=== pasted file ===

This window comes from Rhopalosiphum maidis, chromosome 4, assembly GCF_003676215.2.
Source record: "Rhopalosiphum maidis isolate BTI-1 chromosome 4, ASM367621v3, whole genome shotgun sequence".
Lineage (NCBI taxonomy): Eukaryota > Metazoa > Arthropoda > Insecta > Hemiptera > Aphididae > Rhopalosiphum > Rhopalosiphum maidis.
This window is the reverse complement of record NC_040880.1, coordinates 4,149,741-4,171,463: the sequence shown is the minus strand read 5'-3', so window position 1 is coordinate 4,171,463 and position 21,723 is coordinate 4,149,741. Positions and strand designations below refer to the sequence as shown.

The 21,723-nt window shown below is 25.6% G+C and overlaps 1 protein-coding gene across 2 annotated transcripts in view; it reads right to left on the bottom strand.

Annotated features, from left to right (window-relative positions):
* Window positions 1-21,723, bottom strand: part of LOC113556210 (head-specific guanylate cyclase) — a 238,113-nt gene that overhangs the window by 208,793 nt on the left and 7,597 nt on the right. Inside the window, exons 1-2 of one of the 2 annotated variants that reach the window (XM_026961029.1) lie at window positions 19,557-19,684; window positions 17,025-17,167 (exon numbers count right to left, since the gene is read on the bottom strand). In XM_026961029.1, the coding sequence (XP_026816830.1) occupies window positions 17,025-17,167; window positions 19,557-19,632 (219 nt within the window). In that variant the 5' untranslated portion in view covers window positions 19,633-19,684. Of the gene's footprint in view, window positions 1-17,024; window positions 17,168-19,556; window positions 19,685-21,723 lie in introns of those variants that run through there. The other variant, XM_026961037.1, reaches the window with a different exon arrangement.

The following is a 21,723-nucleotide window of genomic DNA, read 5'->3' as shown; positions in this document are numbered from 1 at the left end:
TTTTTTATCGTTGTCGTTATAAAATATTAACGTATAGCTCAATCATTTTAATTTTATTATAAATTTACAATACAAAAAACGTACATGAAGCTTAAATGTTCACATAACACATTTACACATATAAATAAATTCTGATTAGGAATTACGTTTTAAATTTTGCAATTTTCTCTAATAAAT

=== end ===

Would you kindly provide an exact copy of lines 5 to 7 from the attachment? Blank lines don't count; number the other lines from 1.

The 21,723-nt window shown below is 25.6% G+C and overlaps 1 protein-coding gene across 2 annotated transcripts in view; it reads right to left on the bottom strand.

Annotated features, from left to right (window-relative positions):
* Window positions 1-21,723, bottom strand: part of LOC113556210 (head-specific guanylate cyclase) — a 238,113-nt gene that overhangs the window by 208,793 nt on the left and 7,597 nt on the right. Inside the window, exons 1-2 of one of the 2 annotated variants that reach the window (XM_026961029.1) lie at window positions 19,557-19,684; window positions 17,025-17,167 (exon numbers count right to left, since the gene is read on the bottom strand). In XM_026961029.1, the coding sequence (XP_026816830.1) occupies window positions 17,025-17,167; window positions 19,557-19,632 (219 nt within the window). In that variant the 5' untranslated portion in view covers window positions 19,633-19,684. Of the gene's footprint in view, window positions 1-17,024; window positions 17,168-19,556; window positions 19,685-21,723 lie in introns of those variants that run through there. The other variant, XM_026961037.1, reaches the window with a different exon arrangement.